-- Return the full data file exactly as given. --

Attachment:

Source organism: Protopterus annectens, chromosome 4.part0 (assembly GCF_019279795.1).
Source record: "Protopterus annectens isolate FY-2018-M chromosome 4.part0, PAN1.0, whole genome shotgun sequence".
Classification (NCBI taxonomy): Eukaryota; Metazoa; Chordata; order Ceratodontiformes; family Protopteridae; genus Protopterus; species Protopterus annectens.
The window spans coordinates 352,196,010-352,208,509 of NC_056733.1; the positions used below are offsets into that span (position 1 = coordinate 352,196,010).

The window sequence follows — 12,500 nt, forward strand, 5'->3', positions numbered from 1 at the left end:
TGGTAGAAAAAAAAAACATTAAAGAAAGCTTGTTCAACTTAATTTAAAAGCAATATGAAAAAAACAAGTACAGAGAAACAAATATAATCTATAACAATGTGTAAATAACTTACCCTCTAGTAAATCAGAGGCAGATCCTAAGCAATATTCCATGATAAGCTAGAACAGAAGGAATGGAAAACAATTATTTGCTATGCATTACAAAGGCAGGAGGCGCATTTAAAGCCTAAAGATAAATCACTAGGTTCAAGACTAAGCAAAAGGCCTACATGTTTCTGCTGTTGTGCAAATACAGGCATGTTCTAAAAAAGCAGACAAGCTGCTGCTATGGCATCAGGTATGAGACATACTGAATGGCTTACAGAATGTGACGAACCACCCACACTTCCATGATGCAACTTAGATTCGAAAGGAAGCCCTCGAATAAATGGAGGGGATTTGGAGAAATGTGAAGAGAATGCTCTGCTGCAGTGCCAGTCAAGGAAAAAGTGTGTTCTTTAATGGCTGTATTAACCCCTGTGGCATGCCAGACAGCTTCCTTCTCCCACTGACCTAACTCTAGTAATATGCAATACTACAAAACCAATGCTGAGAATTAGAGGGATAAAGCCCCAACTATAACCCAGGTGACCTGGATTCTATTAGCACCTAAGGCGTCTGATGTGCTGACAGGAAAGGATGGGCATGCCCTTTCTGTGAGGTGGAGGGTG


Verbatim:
Source organism: Protopterus annectens, chromosome 4.part0 (assembly GCF_019279795.1).
Source record: "Protopterus annectens isolate FY-2018-M chromosome 4.part0, PAN1.0, whole genome shotgun sequence".
Classification (NCBI taxonomy): Eukaryota; Metazoa; Chordata; order Ceratodontiformes; family Protopteridae; genus Protopterus; species Protopterus annectens.
The window spans coordinates 352,196,010-352,208,509 of NC_056733.1; the positions used below are offsets into that span (position 1 = coordinate 352,196,010).

The window sequence follows — 12,500 nt, forward strand, 5'->3', positions numbered from 1 at the left end:
TGGTAGAAAAAAAAAACATTAAAGAAAGCTTGTTCAACTTAATTTAAAAGCAATATGAAAAAAACAAGTACAGAGAAACAAATATAATCTATAACAATGTGTAAATAACTTACCCTCTAGTAAATCAGAGGCAGATCCTAAGCAATATTCCATGATAAGCTAGAACAGAAGGAATGGAAAACAATTATTTGCTATGCATTACAAAGGCAGGAGGCGCATTTAAAGCCTAAAGATAAATCACTAGGTTCAAGACTAAGCAAAAGGCCTACATGTTTCTGCTGTTGTGCAAATACAGGCATGTTCTAAAAAAGCAGACAAGCTGCTGCTATGGCATCAGGTATGAGACATACTGAATGGCTTACAGAATGTGACGAACCACCCACACTTCCATGATGCAACTTAGATTCGAAAGGAAGCCCTCGAATAAATGGAGGGGATTTGGAGAAATGTGAAGAGAATGCTCTGCTGCAGTGCCAGTCAAGGAAAAAGTGTGTTCTTTAATGGCTGTATTAACCCCTGTGGCATGCCAGACAGCTTCCTTCTCCCACTGACCTAACTCTAGTAATATGCAATACTACAAAACCAATGCTGAGAATTAGAGGGATAAAGCCCCAACTATAACCCAGGTGACCTGGATTCTATTAGCACCTAAGGCGTCTGATGTGCTGACAGGAAAGGATGGGCATGCCCTTTCTGTGAGGTGGAGGGTG